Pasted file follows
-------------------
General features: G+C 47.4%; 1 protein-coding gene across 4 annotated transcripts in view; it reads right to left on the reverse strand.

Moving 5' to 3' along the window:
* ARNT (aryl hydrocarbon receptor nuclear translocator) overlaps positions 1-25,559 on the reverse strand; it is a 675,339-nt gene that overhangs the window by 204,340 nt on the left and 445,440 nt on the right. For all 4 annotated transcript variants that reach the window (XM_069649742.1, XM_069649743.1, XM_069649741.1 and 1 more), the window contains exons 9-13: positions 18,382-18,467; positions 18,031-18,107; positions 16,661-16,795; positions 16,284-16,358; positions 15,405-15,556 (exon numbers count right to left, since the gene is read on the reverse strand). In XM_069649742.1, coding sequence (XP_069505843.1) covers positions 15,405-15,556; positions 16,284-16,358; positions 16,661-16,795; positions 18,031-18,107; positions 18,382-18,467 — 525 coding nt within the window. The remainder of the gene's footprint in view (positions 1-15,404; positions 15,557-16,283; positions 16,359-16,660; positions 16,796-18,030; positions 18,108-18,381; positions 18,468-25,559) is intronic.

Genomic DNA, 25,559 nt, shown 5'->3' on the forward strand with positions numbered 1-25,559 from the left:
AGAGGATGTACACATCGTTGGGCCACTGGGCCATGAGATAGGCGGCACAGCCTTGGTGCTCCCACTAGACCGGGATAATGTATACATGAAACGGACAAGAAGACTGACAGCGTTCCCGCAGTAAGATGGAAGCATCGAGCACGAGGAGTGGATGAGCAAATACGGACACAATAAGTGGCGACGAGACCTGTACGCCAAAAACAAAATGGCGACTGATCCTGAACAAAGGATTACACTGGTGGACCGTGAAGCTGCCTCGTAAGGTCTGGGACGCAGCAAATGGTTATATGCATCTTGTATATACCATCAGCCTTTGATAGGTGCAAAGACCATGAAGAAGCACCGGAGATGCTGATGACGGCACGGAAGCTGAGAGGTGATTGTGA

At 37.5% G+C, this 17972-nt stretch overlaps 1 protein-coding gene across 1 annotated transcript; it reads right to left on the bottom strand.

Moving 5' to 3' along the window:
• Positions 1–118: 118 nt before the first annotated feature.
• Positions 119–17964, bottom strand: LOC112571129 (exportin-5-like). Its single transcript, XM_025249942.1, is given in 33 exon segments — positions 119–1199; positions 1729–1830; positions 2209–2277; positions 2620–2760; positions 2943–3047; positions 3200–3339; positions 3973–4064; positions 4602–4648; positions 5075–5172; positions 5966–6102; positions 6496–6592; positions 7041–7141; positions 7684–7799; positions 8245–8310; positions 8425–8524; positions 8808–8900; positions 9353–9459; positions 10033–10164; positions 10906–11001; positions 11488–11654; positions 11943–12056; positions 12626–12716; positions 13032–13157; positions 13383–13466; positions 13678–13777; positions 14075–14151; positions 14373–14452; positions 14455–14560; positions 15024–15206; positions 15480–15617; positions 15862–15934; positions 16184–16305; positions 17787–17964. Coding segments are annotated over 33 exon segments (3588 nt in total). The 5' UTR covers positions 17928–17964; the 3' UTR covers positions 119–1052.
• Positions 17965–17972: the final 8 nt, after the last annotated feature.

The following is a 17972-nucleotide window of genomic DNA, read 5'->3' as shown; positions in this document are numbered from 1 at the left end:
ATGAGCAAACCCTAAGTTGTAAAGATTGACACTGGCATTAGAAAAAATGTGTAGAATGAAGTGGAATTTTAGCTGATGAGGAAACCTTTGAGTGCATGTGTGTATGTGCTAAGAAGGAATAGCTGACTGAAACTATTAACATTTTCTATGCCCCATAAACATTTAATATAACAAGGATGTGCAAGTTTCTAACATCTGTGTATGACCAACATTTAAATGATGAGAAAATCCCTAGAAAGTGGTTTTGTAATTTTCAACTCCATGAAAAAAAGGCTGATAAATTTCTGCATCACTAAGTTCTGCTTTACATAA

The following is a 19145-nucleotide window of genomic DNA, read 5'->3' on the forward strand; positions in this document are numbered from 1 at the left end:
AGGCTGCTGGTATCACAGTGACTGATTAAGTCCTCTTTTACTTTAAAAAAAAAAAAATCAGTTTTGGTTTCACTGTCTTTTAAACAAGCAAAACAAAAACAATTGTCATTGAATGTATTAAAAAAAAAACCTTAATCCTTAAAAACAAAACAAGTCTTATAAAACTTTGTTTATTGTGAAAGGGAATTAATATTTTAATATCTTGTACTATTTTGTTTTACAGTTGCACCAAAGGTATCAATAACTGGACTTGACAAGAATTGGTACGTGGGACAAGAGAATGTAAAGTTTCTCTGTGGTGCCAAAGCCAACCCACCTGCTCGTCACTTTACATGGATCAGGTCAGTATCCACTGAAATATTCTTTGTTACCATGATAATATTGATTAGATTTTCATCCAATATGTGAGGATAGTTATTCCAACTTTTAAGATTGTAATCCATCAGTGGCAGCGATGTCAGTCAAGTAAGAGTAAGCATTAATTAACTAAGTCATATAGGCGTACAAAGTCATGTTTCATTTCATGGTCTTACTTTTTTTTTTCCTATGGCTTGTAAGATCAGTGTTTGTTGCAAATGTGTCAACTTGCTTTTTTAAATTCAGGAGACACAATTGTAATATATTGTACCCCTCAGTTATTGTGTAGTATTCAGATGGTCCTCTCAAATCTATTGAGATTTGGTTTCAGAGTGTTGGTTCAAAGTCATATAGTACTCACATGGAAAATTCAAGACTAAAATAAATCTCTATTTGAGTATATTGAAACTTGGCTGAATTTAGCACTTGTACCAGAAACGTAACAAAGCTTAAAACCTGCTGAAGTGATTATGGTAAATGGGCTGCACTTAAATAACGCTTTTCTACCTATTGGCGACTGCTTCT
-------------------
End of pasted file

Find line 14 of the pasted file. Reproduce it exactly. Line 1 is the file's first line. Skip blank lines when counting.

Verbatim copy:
AGGCTGCTGGTATCACAGTGACTGATTAAGTCCTCTTTTACTTTAAAAAAAAAAAAATCAGTTTTGGTTTCACTGTCTTTTAAACAAGCAAAACAAAAACAATTGTCATTGAATGTATTAAAAAAAAAACCTTAATCCTTAAAAACAAAACAAGTCTTATAAAACTTTGTTTATTGTGAAAGGGAATTAATATTTTAATATCTTGTACTATTTTGTTTTACAGTTGCACCAAAGGTATCAATAACTGGACTTGACAAGAATTGGTACGTGGGACAAGAGAATGTAAAGTTTCTCTGTGGTGCCAAAGCCAACCCACCTGCTCGTCACTTTACATGGATCAGGTCAGTATCCACTGAAATATTCTTTGTTACCATGATAATATTGATTAGATTTTCATCCAATATGTGAGGATAGTTATTCCAACTTTTAAGATTGTAATCCATCAGTGGCAGCGATGTCAGTCAAGTAAGAGTAAGCATTAATTAACTAAGTCATATAGGCGTACAAAGTCATGTTTCATTTCATGGTCTTACTTTTTTTTTTCCTATGGCTTGTAAGATCAGTGTTTGTTGCAAATGTGTCAACTTGCTTTTTTAAATTCAGGAGACACAATTGTAATATATTGTACCCCTCAGTTATTGTGTAGTATTCAGATGGTCCTCTCAAATCTATTGAGATTTGGTTTCAGAGTGTTGGTTCAAAGTCATATAGTACTCACATGGAAAATTCAAGACTAAAATAAATCTCTATTTGAGTATATTGAAACTTGGCTGAATTTAGCACTTGTACCAGAAACGTAACAAAGCTTAAAACCTGCTGAAGTGATTATGGTAAATGGGCTGCACTTAAATAACGCTTTTCTACCTATTGGCGACTGCTTCT